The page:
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Carrington Mortgage Services LLC v. Gionest

United States District Court, D. Maine

March 26, 2019




         On February 6, 2019, I sanctioned the Plaintiff, Carrington Mortgage Services, LLC (“Carrington Mortgage”), and ordered Carrington Mortgage to pay Defendant Roxane Gionest Haynes'[1] reasonable attorney's fees incurred in connection with the judicial settlement conference held on March 9, 2018, and the hearings that followed, encompassing services rendered through February 6, 2019. See ECF No. 84. As required by that Order, Haynes filed an attorney's fee affidavit from her attorney, Joseph L. Goodman (ECF No. 85), which states that Haynes' reasonable attorney's fees and expenses total $22, 659.20. Thereafter, Carrington Mortgage filed its response in opposition (ECF No. 87), and Haynes then filed a reply (ECF No. 89).

         “A reasonable fee typically is determined through the lodestar method, which involves multiplying the number of hours productively spent by a reasonable hourly rate to calculate a base figure.” Torres-Rivera v. O'Neill-Cancel, 524 F.3d 331, 336 (1st Cir. 2008) (citing Hensley v. Eckerhart, 461 U.S. 424, 433 (1983); Coutin v. Young & Rubicam P.R., Inc., 124 F.3d 331, 337 (1st Cir. 1997)). Carrington Mortgage does not question the reasonableness of the hourly rates charged for the services provided by Attorney Goodman and his paralegal or the expenses that he incurred, but does object to the number of hours billed. In arriving at the lodestar, the court “may adjust the hours claimed to eliminate time that was unreasonably, unnecessarily, or inefficiently devoted to the case.” Id.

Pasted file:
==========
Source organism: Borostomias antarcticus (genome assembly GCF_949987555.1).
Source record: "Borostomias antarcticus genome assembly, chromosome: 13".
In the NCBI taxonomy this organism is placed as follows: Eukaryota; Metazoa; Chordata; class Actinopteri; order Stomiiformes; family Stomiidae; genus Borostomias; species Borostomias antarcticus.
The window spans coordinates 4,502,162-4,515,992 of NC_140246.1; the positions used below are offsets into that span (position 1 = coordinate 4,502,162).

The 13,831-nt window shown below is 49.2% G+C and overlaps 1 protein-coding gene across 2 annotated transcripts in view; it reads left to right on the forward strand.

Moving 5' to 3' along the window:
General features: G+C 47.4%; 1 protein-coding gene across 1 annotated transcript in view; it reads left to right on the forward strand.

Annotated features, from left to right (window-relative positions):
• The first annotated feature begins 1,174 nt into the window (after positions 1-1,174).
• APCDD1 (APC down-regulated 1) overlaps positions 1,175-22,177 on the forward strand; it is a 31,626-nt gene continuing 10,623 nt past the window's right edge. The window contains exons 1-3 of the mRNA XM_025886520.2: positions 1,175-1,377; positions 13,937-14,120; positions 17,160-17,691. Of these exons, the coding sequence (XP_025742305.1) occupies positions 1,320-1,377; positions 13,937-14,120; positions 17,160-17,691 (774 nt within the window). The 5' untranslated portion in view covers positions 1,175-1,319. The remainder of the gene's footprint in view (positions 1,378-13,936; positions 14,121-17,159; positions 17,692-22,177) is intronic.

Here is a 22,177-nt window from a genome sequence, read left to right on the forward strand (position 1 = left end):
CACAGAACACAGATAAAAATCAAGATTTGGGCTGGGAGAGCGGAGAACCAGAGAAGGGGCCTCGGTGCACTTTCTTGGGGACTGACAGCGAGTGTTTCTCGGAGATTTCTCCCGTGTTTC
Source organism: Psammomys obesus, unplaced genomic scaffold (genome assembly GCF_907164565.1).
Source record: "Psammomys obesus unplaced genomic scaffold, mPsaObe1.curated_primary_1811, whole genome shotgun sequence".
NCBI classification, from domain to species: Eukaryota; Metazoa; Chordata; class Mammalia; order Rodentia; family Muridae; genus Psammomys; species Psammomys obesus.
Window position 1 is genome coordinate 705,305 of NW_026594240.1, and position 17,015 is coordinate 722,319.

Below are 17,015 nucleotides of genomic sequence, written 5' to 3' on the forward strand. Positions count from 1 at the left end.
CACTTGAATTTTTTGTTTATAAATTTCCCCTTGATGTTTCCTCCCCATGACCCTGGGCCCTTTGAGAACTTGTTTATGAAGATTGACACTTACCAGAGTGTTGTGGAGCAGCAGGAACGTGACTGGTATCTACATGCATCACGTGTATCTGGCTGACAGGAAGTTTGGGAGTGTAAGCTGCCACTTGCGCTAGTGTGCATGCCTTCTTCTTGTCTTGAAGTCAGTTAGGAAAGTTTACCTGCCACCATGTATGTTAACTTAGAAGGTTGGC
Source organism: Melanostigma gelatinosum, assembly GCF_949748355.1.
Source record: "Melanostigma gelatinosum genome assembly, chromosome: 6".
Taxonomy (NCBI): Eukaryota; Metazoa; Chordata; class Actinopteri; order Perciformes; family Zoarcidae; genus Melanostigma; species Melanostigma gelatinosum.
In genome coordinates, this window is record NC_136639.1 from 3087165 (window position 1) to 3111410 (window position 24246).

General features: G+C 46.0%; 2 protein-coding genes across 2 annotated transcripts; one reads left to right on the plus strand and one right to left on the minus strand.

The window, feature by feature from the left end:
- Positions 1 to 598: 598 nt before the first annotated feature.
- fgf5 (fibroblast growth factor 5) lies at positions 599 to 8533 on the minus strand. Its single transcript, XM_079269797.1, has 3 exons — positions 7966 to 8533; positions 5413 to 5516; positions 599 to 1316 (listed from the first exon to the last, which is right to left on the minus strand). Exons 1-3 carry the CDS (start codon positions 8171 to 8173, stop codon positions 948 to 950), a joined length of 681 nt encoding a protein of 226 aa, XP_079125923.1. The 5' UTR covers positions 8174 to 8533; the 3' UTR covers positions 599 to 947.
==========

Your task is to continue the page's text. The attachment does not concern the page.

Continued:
Carrington Mortgage challenges the lodestar amount of hours set forth in Attorney Goodman's affidavit in two respects. First, Carrington Mortgage objects to billing entries which bill at Attorney Goodman's full hourly rate for court appearances held on March 9, July 24, and October 1, 2018, arguing that they combine travel time and substantive tasks. In her response, Haynes explains that Attorney Goodman's office is a brief walk from the United States Courthouse in Portland and that any time billed for Attorney Goodman's travel was de minimis. I find that the amounts charged for Attorney Goodman's travel time are nominal and, therefore, do not unreasonably inflate the attorney fees sought in this case.

         Second, Carrington Mortgage challenges several entries in Attorney Goodman's billing records that employ block billing for certain services. Carrington Mortgage does not, however, challenge the need for, or overall reasonableness of, the services billed on the relevant dates. I have reviewed the relevant billing entries and find that the services encompassed by each block billing entry were largely related and are fairly treated as a single service, as illustrated by the entry for July 23, 2018:

Prepared for Show Cause Hearing and Reviewed client's file regarding same. Office conference with client regarding Show Cause hearing.

325.00/hr 3.00 975.00